Pumpkins, squashes and gourds are right in season, but with hundreds of different varieties with varying flavours and textures to choose from, it can be tricky to know which to use in your cooking. Farmdrop’s very own social media manager and part-time chef, Beth Thomas, guides us through how to cook squash from the best of the bunch.
From the common butternut to beautiful acorn to cute munchkin, winter squash all look and taste very different. Some contain more water and soften quicker than others, some have very tough, chewy skin, some can be stringy, and others more robust. So when a dish calls for ‘100g of pumpkin or squash’ it can be misleading to think they’re interchangeable.
Unlike summer courgettes and patty pans, which have delicate flesh and skin and can be eaten either raw or lightly cooked, winter squash varieties are tougher. They have thicker skin and larger seeds and they need to be cooked slower and longer for best results. Winter squash sucks up any strong flavours you throw at it, all while holding its own sweet savouriness. Perfect for autumnal, slow-cooked suppers.
Here’s a guide to the best varieties in season right now and how to cook squash.
What does it taste like? Turks Turban has a sweet and nutty, caramelly flavour with a honey-like depth and smooth, pudding-like flesh, which makes it a superb choice for roasting.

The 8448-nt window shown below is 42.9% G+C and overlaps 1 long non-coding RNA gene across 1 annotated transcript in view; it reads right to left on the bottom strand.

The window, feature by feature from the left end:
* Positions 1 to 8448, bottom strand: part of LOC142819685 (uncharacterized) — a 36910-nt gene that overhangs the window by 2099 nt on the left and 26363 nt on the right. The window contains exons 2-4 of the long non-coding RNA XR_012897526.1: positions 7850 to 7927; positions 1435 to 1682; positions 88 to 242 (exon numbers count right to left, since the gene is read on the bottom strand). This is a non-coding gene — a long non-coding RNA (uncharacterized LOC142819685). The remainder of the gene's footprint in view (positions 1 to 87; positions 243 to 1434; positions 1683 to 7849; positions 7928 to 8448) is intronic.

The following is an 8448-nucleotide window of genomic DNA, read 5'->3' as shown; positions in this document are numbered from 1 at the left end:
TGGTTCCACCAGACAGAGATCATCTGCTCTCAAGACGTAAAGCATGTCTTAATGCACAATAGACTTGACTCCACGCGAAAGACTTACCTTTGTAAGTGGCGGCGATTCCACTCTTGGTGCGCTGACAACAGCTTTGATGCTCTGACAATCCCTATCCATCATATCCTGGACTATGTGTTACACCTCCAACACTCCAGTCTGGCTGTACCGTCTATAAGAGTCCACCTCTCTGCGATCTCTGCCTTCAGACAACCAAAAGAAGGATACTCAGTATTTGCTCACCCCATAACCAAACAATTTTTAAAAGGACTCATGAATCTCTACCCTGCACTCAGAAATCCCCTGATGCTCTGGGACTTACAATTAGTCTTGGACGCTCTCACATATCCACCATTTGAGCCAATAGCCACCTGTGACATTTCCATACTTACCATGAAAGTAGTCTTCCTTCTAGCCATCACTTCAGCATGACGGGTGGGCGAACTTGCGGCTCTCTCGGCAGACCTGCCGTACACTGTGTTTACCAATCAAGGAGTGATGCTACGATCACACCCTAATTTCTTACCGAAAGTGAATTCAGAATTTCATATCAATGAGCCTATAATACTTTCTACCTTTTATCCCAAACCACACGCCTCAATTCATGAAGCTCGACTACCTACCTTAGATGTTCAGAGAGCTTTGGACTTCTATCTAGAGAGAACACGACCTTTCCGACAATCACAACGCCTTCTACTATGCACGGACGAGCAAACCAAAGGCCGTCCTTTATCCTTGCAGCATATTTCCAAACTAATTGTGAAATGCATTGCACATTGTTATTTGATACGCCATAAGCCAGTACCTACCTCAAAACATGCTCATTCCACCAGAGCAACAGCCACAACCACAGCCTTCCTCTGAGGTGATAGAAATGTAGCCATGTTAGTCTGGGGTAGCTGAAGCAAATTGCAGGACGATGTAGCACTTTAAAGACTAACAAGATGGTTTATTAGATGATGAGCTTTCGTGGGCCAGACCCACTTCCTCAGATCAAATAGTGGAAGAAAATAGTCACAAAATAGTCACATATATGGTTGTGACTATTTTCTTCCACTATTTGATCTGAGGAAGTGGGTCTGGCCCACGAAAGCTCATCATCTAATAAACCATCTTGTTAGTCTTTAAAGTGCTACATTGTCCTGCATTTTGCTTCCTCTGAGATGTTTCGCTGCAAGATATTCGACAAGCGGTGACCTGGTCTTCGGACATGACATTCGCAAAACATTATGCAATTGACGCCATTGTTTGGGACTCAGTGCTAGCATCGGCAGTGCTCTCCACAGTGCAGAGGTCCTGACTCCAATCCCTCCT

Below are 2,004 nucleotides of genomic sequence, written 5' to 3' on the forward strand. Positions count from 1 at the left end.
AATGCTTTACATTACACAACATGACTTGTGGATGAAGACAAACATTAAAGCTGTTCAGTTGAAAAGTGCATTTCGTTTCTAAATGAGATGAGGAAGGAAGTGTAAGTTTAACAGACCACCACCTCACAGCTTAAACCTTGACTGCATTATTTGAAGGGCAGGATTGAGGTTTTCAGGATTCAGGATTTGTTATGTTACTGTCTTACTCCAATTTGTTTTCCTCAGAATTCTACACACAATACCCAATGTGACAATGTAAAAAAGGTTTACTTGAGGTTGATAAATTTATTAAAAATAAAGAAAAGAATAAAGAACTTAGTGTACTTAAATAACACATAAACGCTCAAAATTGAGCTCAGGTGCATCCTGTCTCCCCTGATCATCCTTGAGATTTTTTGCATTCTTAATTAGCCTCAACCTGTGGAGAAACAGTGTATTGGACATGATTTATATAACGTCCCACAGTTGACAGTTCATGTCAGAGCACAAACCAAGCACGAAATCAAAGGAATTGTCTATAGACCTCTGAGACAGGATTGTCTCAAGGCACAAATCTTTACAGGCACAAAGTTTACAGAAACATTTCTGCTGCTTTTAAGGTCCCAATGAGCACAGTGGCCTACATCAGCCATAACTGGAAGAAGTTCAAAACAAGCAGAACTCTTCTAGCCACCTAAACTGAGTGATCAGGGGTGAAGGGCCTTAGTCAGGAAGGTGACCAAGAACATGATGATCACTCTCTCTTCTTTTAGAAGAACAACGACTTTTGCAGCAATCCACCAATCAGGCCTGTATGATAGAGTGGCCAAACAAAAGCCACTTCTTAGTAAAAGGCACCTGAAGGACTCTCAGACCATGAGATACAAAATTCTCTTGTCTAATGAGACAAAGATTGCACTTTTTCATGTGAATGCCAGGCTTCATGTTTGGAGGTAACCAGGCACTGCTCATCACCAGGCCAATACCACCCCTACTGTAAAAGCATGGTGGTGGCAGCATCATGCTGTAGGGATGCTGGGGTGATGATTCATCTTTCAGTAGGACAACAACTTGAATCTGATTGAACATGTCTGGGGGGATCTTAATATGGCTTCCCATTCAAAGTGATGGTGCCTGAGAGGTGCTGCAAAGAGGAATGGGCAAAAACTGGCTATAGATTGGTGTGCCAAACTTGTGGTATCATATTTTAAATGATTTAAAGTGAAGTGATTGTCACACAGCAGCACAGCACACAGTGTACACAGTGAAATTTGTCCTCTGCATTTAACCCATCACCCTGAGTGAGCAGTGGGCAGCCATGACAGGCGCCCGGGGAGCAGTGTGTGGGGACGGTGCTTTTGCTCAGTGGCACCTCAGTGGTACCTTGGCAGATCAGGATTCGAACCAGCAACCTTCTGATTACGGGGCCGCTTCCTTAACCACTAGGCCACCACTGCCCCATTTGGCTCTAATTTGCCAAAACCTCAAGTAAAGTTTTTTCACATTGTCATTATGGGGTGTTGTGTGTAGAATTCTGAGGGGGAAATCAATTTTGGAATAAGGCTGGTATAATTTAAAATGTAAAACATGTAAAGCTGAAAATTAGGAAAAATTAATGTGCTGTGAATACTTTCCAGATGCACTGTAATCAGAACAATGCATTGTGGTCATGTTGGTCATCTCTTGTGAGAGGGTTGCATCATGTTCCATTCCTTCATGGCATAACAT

And the texture? The flesh stays nice and firm so it can be chopped into chunks or sliced and roasted. The skin is tough and not very pleasant to eat. It can be hard to cut raw, so it’s easier if you part-roast or steam it first, then scoop out the flesh.
How shall I cook it? It’s great roasted and will hold it’s own against strong flavours, like in a tandoori squash soup. Halve a squash and sprinkle with aromatic tandoori spices, such as paprika, ground ginger, cumin and coriander. Roast in the oven until the insides are soft. Scoop out and add to a mixture of fried onions, garlic, chilli and ginger. Cover with a tin of coconut milk, bring to the boil then blitz into a thin soup.
What does it taste like? Harlequin squash has a satisfyingly sweet, savoury and nutty flavour. When roasted simply with a drizzle of oil and sea salt, acorn squash has a wonderful umami, slightly meaty flavour. It tastes a bit like fluffy roast potatoes cooked in chicken fat (don’t ask me how but it does). Because of this, acorn works really well with sweet, game meat.
And the texture? Harlequin squash skin is edible, and stays nice and tender when cooked, so it’s great a one to stuff. Gill Miller’s new cookbook, Time, has some wonderful squash-inspired recipes. His Squash stuffed with lentils, pheasant and black pudding (below) works particularly well with acorn squash.
How shall I cook it? Instead of lentils, why not make a version of a dahl with sweet roasted squash. Cut an acorn squash into small cubes. Heat oil in a pan and throw in 4 cardamom pods, 1 teaspoon cumin seeds, 1 small diced onion, a finely chopped red chilli and 1 tablespoon of grated ginger. Cook on a medium-low heat until the onions have softened. Add the squash and a tin of coconut milk. Simmer on a low heat until the squash begins to break apart. Mash the squash a little with a fork to make a chunky, thick, stew-like consistency. Finish with a squeeze of lime juice and serve with rice, as a side to a curry or blitz and enjoy as a thick soup.